Obama criticised in education spat

Speech by US president comes amid criticism over lesson plan drafted by White House.

    Obama was careful to stay away from politics during his speech to Wakefield High students [EPA]

    The White House later made changes to the document, while saying that Obama was not trying to politically influence students through the education system.

    A small group of parents protesting over Obama's alleged politicisation of education greeted the presidential motorcade as it arrived at the high school.

    One person held a sign which said "Mr President, stay away from our kids."

    Lesson plan 'problematic'

    Highlighting the level of feeling over the dispute, some school districts did not provide students access to the speech at Wakefield High, which was available over the internet.

    "The problem that Republicans are running into is that the speech was entirely non-controversial, completely anodyne"

    Ryan Grim, senior congressional correspondent for The Huffington Post

    "Everything has been a huge political fight since Obama took office, so I supose we should not have been surprised when oppoentns attacked him for wanting to address school students," Ryan Grim, senior congressional correspondent for The Huffington Post, an online news service, told Al Jazeera.

    "The problem that Republicans are running into is that the speech was entirely non-controversial, completely anodyne. Ronald Reagan addressed students, George H W Bush addressed students, George Bush addressed students nationally.

    "So what is the difference between those presidents and this one? Obama is African-American, so [opponents of the speech] open themselves up to charges of racism."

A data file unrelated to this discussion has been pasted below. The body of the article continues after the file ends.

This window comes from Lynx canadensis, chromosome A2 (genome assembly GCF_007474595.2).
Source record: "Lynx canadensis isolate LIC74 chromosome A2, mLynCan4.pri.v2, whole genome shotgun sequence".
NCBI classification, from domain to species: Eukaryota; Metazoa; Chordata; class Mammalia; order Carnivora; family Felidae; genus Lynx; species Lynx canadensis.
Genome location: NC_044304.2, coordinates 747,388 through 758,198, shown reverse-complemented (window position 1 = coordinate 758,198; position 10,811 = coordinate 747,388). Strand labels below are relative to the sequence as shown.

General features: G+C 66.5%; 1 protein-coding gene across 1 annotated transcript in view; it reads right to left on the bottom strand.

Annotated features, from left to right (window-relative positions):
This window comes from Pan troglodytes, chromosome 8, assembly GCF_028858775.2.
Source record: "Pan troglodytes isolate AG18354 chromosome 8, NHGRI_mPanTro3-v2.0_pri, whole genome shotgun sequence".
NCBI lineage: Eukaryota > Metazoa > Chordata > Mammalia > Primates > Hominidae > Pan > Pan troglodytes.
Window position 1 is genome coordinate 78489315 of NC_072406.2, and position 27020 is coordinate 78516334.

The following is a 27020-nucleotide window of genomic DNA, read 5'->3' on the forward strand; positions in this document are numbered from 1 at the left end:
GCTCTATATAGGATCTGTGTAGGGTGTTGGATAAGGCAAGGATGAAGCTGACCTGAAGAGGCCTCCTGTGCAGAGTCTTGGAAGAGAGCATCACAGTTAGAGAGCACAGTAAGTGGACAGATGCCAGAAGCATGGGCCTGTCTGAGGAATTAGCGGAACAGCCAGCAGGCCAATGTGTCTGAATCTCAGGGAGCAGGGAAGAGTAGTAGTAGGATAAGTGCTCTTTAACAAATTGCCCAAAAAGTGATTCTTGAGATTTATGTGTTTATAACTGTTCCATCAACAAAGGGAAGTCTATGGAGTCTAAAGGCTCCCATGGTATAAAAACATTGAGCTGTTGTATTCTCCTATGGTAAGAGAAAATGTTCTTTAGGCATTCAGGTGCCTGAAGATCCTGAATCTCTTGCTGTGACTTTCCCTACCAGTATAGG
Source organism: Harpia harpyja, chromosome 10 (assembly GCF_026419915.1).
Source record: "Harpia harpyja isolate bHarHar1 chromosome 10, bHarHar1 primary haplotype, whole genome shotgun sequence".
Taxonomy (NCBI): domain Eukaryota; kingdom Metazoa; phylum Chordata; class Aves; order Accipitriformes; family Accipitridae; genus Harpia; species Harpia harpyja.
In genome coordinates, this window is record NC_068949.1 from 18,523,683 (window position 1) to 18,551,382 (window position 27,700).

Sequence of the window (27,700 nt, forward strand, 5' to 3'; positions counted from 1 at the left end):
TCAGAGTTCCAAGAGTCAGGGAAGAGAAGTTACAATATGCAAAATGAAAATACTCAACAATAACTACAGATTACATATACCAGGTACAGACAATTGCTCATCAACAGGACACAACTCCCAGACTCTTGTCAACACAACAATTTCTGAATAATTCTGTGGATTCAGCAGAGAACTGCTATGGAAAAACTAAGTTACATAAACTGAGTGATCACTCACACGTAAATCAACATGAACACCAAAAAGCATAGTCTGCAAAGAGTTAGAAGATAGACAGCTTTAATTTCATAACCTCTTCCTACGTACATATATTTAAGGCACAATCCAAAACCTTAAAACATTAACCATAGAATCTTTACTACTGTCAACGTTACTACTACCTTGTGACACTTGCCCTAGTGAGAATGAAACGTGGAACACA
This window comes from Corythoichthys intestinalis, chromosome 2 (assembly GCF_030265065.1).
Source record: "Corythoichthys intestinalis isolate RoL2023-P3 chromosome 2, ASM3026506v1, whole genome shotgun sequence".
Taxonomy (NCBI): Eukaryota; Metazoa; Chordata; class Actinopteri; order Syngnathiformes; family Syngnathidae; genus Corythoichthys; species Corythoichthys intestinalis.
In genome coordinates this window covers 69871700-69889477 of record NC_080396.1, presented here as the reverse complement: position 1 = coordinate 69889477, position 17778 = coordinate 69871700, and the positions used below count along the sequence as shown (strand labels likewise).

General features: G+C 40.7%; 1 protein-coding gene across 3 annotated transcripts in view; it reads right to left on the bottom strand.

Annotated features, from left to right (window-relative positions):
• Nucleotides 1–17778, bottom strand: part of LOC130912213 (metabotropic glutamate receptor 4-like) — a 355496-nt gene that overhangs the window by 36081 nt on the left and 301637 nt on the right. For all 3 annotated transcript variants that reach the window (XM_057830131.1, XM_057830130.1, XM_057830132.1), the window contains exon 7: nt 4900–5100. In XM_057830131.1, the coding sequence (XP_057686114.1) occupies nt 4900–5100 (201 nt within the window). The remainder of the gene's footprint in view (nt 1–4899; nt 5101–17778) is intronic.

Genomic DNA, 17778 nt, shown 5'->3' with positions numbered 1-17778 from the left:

Arne Duncan, the US education secretary who accompanied Obama on his trip, acknowledged that some of the prepared guidance for school officials said that students could write essays on how they could help support the president.

    Duncan admitted that the suggestion had not been thought out correctly.

    Obama's choice of school to deliver the pep talk, Wakefield High, is the most economically and racially diverse school in Arlington County, data from the US department of education says.

    'No excuse'

    Nearly 40 per cent of graduating seniors pass an Advanced Placement test, more than double the national average.

    "There is no excuse for not trying," Obama said in the speech at the school.

    "Whatever you resolve to do, I want you to commit to it … The truth is, being successful is hard. You won't love every subject that you study. You won't click with every teacher that you have.

    "At the end of the day, we can have the most dedicated teachers, the most supportive parents and the best schools in the world, and none of it will matter unless all of you fulfil your responsibilities."

    SOURCE: Al Jazeera and agencies


    Meet the deported nurse aiding asylum seekers at US-Mexico border

    Meet the deported nurse helping refugees at the border

    Francisco 'Panchito' Olachea drives a beat-up ambulance around Nogales, taking care of those trying to get to the US.

    The rise of Pakistan's 'burger' generation

    The rise of Pakistan's 'burger' generation

    How a homegrown burger joint pioneered a food revolution and decades later gave a young, politicised class its identity.

    'We will cut your throats': The anatomy of Greece's lynch mobs

    The brutality of Greece's racist lynch mobs

    With anti-migrant violence hitting a fever pitch, victims ask why Greek authorities have carried out so few arrests.